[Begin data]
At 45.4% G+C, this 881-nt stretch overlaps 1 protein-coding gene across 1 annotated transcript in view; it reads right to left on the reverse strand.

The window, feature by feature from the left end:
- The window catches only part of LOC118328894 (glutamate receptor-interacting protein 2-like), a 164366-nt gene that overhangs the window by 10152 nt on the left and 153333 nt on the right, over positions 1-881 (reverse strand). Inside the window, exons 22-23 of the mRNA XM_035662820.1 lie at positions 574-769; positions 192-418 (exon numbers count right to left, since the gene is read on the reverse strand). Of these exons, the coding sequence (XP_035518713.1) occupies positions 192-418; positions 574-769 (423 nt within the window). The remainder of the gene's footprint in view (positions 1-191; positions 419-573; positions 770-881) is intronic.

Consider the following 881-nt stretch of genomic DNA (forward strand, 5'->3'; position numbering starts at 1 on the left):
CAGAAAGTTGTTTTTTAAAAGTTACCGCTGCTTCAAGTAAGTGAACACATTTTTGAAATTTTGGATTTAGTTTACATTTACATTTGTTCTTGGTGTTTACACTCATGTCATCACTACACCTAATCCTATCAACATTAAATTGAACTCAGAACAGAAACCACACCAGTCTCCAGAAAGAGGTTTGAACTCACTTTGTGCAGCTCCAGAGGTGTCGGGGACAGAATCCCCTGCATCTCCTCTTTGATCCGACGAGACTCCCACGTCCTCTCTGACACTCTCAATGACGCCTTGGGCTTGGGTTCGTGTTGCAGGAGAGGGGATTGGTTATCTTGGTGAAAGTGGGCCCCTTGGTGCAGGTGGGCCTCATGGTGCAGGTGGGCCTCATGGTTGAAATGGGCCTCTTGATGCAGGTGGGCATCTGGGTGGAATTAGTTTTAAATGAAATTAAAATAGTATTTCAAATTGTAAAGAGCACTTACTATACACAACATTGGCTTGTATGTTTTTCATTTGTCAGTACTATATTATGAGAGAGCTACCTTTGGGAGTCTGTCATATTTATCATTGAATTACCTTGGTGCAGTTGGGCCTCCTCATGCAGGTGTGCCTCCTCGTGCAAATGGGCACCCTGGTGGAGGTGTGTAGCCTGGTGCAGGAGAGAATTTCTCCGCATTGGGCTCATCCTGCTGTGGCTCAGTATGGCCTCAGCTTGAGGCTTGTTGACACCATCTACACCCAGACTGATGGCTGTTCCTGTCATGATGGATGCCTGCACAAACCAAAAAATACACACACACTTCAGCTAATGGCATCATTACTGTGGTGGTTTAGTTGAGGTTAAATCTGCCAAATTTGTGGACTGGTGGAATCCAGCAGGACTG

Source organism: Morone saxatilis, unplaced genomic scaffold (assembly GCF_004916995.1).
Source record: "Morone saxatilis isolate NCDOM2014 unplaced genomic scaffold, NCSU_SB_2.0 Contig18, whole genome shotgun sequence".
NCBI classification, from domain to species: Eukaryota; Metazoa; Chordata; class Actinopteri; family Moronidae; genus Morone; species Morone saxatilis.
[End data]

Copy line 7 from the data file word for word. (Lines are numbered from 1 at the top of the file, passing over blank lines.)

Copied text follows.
Source record: "Morone saxatilis isolate NCDOM2014 unplaced genomic scaffold, NCSU_SB_2.0 Contig18, whole genome shotgun sequence".